10. Not according to this person:
    **
    "...But that doesn't mean it causes it.
    PD [Parkinson's Diease] causes itself. There is no risk of getting it. People don't get PD, they are born with it. Healthy individuals can aquire PD-like symptoms and neuronal damage by exposure to certain toxic substances (some heavy metals, drugs, chemicals etc.). But even if they try hard, they won't get it just from eating candy bars. The only RISK for them is that they have yet undiagnosed PD (which is the case for about 99.99% PD-patients before they develop parkinsonian symptoms - and that occures at a very late stage of the disease)."

    Google Search: chocolate parkinson group:sci.life-extension
    Address:http://groups.google.com/groups?q=c...xtension&selm=ae05bd$866$1@news.tpi.pl&rnum=1
     
  11. jimmy p

    jimmy p 578
    Gold Member

    Of course, I have never doubted that women have been right all the long... I know what is good for me!! :wink:
     
  12. just think what our other vices are doing for us!!

    time to light up!


    love&peace,
    olde drunk
     
  13. Monique

    Monique 4,699
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    They have found a good effect of chocolate, but does that negate the bad effects?

    A bar of chocolate a day might improve blood vessel function, but it will also give you palpitations and a bar of chocolate is worth 515 kcal, which is a lot of energy! (daily need for an adult is 2000 kcal for females, 2500 kcal for males) If it wasn't for the palpitations I'd be eating chocolate from morning 'till evening though :rolleyes: :biggrin:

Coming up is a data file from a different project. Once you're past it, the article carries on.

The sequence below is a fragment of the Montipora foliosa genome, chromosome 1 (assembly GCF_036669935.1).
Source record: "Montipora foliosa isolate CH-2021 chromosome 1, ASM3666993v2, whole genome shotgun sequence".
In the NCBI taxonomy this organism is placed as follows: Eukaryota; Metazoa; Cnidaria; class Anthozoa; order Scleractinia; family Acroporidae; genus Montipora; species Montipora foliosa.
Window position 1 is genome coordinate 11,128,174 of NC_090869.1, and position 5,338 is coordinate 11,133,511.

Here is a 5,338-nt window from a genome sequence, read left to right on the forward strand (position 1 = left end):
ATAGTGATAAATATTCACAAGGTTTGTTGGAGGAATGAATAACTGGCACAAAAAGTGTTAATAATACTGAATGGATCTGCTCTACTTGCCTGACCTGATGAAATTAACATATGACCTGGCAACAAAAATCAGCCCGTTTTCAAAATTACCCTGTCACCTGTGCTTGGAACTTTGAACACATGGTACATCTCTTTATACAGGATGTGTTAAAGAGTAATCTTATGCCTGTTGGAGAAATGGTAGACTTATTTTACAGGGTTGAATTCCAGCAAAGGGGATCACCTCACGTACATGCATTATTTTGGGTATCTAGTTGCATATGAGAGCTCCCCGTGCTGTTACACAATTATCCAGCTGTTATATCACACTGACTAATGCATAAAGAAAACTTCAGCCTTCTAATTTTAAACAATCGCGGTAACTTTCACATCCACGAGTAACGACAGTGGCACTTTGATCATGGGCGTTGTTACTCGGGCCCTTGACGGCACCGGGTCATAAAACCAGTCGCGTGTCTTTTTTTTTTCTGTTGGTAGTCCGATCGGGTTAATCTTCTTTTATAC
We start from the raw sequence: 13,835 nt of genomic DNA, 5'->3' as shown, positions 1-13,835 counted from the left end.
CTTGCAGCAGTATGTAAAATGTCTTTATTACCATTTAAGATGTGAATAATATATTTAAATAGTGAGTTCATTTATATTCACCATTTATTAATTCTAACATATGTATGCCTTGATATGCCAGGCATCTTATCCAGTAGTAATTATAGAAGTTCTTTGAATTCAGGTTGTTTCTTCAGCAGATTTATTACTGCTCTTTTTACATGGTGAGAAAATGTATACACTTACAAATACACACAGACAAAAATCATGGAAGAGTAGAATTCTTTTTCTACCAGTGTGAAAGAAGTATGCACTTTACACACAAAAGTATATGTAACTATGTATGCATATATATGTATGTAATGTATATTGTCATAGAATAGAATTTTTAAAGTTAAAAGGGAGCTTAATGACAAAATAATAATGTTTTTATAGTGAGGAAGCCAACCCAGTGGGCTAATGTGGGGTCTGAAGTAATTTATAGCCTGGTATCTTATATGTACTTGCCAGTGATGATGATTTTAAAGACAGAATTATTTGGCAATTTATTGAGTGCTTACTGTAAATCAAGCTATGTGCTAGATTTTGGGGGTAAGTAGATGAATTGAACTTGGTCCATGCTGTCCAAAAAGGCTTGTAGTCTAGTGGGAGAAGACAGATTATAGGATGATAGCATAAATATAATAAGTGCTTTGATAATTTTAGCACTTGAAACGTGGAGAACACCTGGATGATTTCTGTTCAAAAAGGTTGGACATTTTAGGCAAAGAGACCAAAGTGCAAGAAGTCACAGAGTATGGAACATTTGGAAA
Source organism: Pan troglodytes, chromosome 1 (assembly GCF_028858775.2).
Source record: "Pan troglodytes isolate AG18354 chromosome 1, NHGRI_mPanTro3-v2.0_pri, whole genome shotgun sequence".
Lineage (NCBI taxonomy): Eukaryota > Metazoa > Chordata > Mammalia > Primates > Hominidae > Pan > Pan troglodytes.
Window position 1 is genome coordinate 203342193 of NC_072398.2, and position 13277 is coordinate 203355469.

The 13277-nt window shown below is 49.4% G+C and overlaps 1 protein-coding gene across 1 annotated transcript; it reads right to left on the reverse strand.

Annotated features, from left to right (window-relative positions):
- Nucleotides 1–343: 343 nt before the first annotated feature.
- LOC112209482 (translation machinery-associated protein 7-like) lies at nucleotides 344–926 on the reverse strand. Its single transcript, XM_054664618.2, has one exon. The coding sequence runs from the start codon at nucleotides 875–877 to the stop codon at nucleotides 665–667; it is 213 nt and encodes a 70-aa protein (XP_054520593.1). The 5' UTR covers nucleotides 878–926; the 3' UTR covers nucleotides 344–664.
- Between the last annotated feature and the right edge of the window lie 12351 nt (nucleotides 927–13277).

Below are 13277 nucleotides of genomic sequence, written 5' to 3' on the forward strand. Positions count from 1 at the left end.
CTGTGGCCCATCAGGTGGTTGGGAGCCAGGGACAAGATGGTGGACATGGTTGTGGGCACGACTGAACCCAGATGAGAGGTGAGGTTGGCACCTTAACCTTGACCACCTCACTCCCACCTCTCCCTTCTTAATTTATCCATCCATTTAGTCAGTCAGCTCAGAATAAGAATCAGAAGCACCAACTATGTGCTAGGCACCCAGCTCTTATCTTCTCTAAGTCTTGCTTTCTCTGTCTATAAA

14. Ivan Seeking

    Ivan Seeking 12,539
    Staff Emeritus
    Science Advisor
    Gold Member

    So the moral of the story is to run while you eat your chocolate?

    I find that some good strong Dutch coffee helps to calm those palpitations. :biggrin:
     
  15. Monique

    Monique 4,699
    Staff Emeritus
    Science Advisor
    Gold Member

    :biggrin: yeah, desensitizing those cafeïne receptors should do the job
     
  16. Finally my suspicions were confirmed. This is good news! I'll start eating dark chocolate each day from now on!!!
     
  17. Hmm Choclate is good, Bread is bad

    I'm scared to see what is next
     
  18. Ignore all those things, eat whatever you like in moderation, but stay away from haggis.
     
  19. What is it in the chocolate that causes palpitations?
     
  20. Monique

    Monique 4,699
    Staff Emeritus
    Science Advisor
    Gold Member

    Not sure, there are a range of stimulants in chocolate.. I think cafeïne has been blamed for precipitating palpitations from chocolate, but I don't think cafeïne levels are that high.. about as much as in a cup of tea? It must be something else.
     
  21. Where calories in human nutrition come from

    There are only three sources of calories for humans: protein, fat, and carbohydrates. If a given person's overall calories are unacceptably high, one or more of the three sources can be reduced to compensate. The flavonoids in chocolate have no human-nutritional calories (though unsweetened chocolate powder itself does have some fat and minimal amounts of proteins and carbohydrates). Chocolate can be obtained, without the added fat and sugar of a chocolate bar, in powder form in the bulk section of your local natural foods store.